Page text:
The DoJ’s guidance around cryptocurrency enforcement, that cites “crime” and “criminals” 168 times, has been poorly received.
Published earlier today by the attorney general for the U.S. William Barr, the DOJ report aims to address the “uniquely dangerous threats to public safety” cryptocurrency poses.
Citing the words “crime” or “criminal” 168 times in the 83-page document, many in the community have interpreted the DoJ’s position as a direct attack on crypto that labels the entire sector as an avenue for crime.
Coinshares’ CSO Meltem Demirors described the policy document as “a commercial reel of every financial crime known in crypto,” asserting that the DoJ’s over-emphasis on providing examples of criminal use-cases for crypto fails to address the myriad of legitimate utilities for crypto assets.
This sentiment was echoed by many on Twitter, with fairly typical response coming from ‘CryptoPennyCO25’ who believes the DoJ report is simply trying to paint crypto in a bad light:
Justice Department with more negative spin on how cryptocurrency is a tool of terrorists, rogue regimes, criminals, etc. and the importance of enforcing the laws against such activity. ♂️ https://t.co/fSrgs4lo5b
— CryptoPennyCO ♂️ 2025 (@CryptoPennyCO) October 8, 2020
Some in the Ripple (XRP) community took umbrage at a line in the report that states: “Ripple Labs willfully violated several requirements of the [Bank Secrecy Act] BSA.”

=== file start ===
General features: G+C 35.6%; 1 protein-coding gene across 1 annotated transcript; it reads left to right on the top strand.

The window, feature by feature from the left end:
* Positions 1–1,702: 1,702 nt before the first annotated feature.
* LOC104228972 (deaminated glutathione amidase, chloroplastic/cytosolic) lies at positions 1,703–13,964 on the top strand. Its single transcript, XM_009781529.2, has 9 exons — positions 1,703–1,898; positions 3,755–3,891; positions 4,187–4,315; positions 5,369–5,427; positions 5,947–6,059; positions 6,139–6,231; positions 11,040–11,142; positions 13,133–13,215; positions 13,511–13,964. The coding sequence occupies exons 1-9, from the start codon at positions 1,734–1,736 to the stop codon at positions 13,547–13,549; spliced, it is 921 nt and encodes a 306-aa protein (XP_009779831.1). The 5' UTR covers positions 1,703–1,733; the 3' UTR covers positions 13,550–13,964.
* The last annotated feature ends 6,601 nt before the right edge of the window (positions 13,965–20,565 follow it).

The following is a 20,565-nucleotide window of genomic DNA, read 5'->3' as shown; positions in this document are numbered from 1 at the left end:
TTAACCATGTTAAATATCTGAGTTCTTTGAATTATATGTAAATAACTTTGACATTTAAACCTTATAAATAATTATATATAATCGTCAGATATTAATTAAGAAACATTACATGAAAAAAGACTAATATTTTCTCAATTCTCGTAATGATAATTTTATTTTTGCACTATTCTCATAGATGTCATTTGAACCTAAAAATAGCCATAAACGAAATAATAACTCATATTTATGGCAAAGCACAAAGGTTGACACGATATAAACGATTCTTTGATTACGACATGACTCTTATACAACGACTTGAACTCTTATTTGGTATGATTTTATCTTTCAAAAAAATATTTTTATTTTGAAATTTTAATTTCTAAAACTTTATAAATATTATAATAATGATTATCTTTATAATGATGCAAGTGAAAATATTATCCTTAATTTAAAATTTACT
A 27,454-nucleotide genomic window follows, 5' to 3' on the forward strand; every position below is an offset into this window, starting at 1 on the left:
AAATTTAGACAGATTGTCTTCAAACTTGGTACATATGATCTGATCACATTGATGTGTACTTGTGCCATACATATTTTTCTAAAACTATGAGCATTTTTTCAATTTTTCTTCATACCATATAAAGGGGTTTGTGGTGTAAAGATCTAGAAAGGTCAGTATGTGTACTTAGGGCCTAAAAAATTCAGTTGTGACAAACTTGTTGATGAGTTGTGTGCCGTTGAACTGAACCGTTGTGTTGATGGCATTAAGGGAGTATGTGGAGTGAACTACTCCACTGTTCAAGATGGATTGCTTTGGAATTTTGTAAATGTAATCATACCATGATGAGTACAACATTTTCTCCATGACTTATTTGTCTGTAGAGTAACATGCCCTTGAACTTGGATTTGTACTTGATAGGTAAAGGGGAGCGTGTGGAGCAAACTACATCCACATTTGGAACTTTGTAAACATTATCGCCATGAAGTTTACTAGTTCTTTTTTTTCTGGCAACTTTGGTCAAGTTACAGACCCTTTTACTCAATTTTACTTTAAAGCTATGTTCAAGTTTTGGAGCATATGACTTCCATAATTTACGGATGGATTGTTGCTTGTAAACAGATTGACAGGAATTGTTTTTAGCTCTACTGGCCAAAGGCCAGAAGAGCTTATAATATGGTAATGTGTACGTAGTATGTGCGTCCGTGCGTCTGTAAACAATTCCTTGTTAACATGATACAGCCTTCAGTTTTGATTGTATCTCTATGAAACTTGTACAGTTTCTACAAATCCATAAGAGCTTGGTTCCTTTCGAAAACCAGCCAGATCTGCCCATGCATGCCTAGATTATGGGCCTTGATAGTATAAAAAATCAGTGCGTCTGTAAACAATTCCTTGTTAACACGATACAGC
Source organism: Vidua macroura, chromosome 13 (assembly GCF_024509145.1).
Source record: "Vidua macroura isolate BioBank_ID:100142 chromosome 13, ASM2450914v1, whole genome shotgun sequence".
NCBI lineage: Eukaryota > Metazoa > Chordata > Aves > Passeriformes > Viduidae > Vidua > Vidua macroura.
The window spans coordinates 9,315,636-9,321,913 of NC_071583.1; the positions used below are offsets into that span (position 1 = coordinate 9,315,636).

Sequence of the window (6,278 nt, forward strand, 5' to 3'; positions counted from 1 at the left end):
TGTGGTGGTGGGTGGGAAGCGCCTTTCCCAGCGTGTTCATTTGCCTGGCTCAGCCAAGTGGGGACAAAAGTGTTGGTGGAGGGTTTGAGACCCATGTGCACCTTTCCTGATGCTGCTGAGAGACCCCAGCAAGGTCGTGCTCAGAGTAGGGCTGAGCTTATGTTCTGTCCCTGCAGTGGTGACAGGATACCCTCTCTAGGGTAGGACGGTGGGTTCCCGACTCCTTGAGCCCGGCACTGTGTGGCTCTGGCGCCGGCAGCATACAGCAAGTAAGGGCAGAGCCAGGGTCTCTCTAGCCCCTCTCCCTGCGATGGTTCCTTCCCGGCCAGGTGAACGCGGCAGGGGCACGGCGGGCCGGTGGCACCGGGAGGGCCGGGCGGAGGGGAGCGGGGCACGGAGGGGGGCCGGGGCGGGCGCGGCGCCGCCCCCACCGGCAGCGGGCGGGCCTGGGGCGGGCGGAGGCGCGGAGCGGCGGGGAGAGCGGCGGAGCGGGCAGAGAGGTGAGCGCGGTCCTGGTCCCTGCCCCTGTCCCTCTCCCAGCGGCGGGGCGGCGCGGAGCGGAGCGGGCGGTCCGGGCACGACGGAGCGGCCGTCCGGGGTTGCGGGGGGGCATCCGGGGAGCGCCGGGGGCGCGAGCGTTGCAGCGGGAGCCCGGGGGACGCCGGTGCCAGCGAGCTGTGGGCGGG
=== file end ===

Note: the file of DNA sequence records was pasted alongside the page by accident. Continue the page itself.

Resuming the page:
Ripple CEO Brad Garlinghouse suggested the report, and the overall U.S. approach, fell a long way short from providing clear guidance:
“An 70+ page contradictory report is not regulatory clarity — many responsible private players are trying to follow the rules, but that becomes increasingly hard when there’s no single arbiter of the law.”
Agreement echoed throughout the XRP Army with Twitter user Massimo saying that the report is another spin on the, “non-sensical merry go round that doesn’t address what we really need here for the space to mature and progress in an organic, safe and meaningful way.”
Earlier this week, Ripple co-founder Chris Larsen said the firm is considering moving to the U.K., Switzerland, Singapore, or Japan due to the government’s lack of regulatory clarity.
This new framework by the DoJ might fast-track Ripple’s decision — and Garlinghouse suggested other companies may follow suit. He added that unless clearer guidelines are provided, “companies will move their investment (or whole company) overseas.”
However not everyone in the crypto community was against the new framework. General counsel for Compound Jake Chervinsky identified it as a positive development:
“Guidance like this doesn’t come often & is very helpful for understanding the government’s regulatory & law enforcement priorities. We should all read this closely.”
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